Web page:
Living the dream of MLK each day

By Paul Cruse III

Martin Luther King Jr. Day has come and gone. For most students Monday was like any other day without classes. Some students slept well into the afternoon, nursing their hangover. Other students saw a prime opportunity to go to the Intramural Physical Education building and continue that New Year’s resolution of staying in shape. Still others decided to catch up on their homework and reading. But when I woke up that cold, Monday morning, I thought, “What a beautiful day, I am sure Dr. King would be proud to see America as it is today.”

Now don’t get me wrong, I didn’t stay in the entire day and meditate on the progress America has made since the 1960s. I went to the gym and played basketball. I finally decided to start reading for my classes. I even watched TV and played video games, for longer than I should have. But for the time it took me to write this column, I did contemplate how much fairer America has become since Dr. King rallied for some of the rights that most of us take for granted.

It has been about 40 years since the rallies and sit-ins. Forty years since little black girls were bombed in churches. Forty years since police dogs and fire hoses were turned loose against peaceful protesters, demanding their overdue rights. Forty years since the destructive race riots that erupted when Dr. King was killed. With all of the atrocities that have happened in the past, I am truly amazed at how far we have come.

By no means is the world perfect. There are places were racism still lives. America has slip-ups like the unjust incarceration of the Jena Six, where six black young men were put in jail and charged with a drastically excessive crime, while the white young men who were also involved were never even arrested, or the negligent actions of the federal government in response to Hurricane Katrina and how the media portrayed black survivors, calling them “refugees” and “looters.”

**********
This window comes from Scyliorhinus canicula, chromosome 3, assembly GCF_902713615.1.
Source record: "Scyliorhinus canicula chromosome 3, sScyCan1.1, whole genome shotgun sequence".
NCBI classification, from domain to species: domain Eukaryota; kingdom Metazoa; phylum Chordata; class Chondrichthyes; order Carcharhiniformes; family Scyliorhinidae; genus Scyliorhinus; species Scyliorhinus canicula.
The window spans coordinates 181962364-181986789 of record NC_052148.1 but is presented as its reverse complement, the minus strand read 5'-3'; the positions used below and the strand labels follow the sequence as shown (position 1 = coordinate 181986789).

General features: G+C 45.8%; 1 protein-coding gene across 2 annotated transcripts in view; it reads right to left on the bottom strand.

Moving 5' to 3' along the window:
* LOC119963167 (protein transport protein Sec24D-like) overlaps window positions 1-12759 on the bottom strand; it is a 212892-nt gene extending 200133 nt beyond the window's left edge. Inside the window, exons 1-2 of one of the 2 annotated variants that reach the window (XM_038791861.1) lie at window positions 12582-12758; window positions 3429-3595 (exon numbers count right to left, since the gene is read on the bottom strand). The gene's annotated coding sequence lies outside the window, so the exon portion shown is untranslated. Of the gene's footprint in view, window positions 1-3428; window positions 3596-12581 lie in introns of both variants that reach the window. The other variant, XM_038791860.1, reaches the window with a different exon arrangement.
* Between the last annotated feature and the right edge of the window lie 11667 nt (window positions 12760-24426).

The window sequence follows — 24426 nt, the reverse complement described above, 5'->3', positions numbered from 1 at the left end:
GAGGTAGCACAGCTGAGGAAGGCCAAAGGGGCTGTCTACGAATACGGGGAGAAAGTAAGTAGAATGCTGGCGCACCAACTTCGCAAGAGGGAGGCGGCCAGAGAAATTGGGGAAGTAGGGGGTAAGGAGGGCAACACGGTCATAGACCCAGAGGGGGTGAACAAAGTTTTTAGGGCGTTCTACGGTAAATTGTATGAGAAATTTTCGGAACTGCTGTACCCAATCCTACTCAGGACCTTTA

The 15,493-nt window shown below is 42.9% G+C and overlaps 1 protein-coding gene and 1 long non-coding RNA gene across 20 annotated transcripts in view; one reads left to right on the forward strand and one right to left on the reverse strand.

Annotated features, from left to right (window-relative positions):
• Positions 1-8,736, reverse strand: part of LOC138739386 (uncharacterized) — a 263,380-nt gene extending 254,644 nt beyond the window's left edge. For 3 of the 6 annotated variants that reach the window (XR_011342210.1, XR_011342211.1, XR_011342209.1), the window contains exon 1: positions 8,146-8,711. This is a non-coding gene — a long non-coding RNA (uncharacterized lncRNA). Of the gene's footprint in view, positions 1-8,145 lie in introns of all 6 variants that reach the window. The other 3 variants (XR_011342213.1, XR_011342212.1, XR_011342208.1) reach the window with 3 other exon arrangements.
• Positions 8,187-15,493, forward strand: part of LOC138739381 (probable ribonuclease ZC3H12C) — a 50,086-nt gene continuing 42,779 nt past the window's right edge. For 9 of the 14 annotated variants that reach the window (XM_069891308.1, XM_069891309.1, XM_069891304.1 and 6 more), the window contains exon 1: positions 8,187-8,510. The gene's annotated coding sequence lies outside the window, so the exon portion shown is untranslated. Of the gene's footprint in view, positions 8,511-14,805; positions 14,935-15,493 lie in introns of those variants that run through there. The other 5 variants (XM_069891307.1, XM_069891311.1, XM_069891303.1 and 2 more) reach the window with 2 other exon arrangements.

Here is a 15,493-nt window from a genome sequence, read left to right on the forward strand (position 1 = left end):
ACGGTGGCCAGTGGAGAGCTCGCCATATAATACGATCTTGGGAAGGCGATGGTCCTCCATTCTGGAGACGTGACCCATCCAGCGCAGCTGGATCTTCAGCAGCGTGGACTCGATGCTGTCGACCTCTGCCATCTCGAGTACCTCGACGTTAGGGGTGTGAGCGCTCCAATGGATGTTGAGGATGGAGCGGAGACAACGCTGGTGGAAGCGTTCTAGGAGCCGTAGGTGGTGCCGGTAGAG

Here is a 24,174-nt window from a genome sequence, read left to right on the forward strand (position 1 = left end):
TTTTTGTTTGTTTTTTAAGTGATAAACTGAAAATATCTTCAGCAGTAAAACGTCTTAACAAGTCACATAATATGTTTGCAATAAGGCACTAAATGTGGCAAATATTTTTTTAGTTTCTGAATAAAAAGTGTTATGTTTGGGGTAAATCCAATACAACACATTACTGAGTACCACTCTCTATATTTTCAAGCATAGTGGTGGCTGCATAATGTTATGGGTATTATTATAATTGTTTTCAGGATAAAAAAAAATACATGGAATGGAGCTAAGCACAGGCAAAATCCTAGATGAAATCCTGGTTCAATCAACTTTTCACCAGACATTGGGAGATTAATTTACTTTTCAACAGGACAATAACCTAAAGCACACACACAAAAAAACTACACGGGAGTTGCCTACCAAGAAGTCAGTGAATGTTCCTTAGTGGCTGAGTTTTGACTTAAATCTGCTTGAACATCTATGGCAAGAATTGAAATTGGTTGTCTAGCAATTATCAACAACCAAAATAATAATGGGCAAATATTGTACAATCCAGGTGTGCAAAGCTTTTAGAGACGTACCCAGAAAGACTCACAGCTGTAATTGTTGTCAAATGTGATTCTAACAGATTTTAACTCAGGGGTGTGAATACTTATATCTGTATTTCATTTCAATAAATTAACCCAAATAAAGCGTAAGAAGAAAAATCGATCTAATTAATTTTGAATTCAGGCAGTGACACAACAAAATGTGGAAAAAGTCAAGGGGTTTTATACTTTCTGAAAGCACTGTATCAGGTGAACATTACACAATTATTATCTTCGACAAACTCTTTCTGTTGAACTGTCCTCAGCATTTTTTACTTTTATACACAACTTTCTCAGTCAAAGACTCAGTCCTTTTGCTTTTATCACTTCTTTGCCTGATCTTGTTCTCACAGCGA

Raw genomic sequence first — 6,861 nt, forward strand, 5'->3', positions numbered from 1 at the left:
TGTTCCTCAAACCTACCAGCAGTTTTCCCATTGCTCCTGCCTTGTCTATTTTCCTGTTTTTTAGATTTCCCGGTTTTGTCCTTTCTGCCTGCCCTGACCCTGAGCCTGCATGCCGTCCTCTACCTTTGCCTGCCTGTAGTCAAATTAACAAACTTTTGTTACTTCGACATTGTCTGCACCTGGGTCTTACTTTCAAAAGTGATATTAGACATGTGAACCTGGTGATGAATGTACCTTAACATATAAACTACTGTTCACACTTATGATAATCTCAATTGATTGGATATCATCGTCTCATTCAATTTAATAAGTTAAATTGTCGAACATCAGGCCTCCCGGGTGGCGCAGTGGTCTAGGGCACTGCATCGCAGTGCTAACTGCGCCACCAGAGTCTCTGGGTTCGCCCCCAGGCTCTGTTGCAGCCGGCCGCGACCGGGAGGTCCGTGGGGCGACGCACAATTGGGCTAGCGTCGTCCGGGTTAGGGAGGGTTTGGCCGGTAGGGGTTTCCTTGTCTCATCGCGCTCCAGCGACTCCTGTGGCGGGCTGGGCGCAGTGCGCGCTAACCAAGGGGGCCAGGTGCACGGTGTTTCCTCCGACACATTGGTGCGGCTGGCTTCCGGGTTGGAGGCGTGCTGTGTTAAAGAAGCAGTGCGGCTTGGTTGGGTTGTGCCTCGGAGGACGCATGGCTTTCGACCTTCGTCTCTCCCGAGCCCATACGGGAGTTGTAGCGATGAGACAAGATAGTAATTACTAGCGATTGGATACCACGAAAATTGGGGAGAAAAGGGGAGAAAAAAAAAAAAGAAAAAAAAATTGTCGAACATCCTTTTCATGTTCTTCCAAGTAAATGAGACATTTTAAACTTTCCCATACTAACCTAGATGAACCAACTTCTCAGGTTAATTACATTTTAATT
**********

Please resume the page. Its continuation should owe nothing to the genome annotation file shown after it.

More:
Even though things like that do happen, they are few and far between. There was once a time when blacks weren’t allowed to own businesses, earn college degrees, or even vote. Today, black people are lawyers, doctors, professors, CEOs and politicians. Barack Obama is a living testament to the progress that has been made. Though the election is far from being over and he is not the clear favorite, the fact that a black man is being taken seriously as a presidential candidate is a tribute to all of the work done by our ancestors.

There has even been a rise in black conservatives. Though they might differ from most blacks (including myself) in their solutions on how to continue to improve the United States, the fact that people can see past their ethnicity and are accepted by other conservatives for their beliefs illustrates how much progress has been made.

What is even more astonishing is that all of this has happened in less than half a century. The same people who performed sit-ins and were violently beaten for their civil disobedience can now enter those same facilities and be served without any complications. The same people, who walked miles to work in order to boycott unfair busing policies, now are able to sit wherever they please when riding public transportation.

America has come a long way and we should never forget our past. We should appreciate the state of equality we live in now and should always push to be more progressive. It is this evolution that makes America so great. Dr. Martin Luther King Jr.’s dream is not yet fully realized but it is very close and getting closer every day.

Paul is a junior in computer and political science and is proud to be an American.